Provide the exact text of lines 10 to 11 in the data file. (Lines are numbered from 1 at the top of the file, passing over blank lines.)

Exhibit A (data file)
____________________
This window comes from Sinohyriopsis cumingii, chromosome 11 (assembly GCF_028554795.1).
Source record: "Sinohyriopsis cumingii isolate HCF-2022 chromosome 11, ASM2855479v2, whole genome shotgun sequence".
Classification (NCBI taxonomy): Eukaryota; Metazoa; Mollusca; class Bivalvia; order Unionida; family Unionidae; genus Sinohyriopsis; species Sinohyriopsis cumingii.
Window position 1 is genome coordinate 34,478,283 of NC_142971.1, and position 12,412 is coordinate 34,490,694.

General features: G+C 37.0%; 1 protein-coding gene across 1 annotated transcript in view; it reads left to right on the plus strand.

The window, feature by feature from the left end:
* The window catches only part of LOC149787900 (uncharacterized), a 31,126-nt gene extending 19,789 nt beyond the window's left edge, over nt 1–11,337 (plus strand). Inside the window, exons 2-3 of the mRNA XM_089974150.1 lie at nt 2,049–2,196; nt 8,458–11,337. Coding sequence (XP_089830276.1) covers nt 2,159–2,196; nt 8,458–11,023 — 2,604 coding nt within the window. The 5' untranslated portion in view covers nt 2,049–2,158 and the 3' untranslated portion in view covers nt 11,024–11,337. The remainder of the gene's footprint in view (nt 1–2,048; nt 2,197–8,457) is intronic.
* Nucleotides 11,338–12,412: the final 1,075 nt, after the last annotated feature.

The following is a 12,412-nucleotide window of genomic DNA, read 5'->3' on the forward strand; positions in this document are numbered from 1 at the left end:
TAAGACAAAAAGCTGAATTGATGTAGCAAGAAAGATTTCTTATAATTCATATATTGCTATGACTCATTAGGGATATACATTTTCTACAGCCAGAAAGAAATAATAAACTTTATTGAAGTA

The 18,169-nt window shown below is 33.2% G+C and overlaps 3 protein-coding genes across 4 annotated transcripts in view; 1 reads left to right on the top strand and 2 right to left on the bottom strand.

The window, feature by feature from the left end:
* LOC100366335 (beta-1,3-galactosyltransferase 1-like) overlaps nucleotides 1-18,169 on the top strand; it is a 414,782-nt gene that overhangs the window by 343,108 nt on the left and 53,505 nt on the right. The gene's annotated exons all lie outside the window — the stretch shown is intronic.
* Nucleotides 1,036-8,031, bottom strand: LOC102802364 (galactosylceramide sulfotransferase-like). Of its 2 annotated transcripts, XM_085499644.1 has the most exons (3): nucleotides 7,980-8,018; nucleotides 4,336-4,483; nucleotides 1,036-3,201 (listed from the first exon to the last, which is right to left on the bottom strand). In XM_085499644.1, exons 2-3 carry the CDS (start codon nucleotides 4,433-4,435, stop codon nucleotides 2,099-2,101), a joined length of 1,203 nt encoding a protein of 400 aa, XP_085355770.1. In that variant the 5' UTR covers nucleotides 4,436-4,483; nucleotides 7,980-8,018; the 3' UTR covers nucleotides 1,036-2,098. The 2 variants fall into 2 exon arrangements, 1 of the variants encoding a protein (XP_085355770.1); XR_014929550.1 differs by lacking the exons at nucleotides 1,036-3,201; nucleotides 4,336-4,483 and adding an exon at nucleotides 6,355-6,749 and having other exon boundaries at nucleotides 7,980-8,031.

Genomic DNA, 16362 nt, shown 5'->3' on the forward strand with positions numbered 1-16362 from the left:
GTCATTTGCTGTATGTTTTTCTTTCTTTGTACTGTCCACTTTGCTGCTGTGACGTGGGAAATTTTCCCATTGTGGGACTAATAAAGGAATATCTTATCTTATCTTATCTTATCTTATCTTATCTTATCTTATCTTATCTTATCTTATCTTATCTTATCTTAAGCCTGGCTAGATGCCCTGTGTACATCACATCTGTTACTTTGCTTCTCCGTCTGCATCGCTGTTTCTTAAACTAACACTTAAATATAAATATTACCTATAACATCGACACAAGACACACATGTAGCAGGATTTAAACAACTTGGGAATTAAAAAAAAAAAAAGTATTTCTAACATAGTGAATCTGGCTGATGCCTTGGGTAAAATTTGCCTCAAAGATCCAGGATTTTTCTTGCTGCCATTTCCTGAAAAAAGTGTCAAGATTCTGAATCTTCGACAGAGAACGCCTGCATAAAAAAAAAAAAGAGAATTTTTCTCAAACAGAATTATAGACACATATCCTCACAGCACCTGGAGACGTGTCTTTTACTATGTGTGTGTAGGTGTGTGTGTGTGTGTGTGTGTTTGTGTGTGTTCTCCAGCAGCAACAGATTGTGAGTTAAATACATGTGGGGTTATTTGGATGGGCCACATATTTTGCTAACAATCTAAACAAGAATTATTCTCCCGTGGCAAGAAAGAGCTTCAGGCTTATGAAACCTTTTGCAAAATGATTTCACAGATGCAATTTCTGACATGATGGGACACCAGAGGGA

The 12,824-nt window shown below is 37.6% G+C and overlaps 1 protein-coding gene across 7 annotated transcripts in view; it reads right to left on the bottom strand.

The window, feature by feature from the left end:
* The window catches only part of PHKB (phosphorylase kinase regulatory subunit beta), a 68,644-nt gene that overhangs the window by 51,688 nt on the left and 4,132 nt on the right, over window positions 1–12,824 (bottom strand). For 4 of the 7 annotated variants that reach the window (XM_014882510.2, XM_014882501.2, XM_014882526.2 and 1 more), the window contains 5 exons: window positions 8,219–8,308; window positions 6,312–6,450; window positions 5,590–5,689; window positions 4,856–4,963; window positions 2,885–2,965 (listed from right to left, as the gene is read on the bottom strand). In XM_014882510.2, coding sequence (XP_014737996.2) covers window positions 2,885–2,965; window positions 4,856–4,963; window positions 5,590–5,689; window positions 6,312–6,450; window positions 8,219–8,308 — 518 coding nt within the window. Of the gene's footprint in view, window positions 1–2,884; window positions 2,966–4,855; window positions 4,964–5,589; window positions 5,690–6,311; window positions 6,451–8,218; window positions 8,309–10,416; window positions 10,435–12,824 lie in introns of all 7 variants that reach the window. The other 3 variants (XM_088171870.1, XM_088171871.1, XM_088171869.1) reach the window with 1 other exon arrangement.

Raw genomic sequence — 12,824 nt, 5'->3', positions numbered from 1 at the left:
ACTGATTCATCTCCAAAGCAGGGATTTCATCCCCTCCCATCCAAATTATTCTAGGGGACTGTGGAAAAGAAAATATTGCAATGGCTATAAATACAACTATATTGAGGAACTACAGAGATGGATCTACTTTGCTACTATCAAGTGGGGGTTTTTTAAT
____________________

TAAGACAAAAAGCTGAATTGATGTAGCAAGAAAGATTTCTTATAATTCATATATTGCTATGACTCATTAGGGATATACATTTTCTACAGCCAGAAAGAAATAATAAACTTTATTGAAGTA

The 18,169-nt window shown below is 33.2% G+C and overlaps 3 protein-coding genes across 4 annotated transcripts in view; 1 reads left to right on the top strand and 2 right to left on the bottom strand.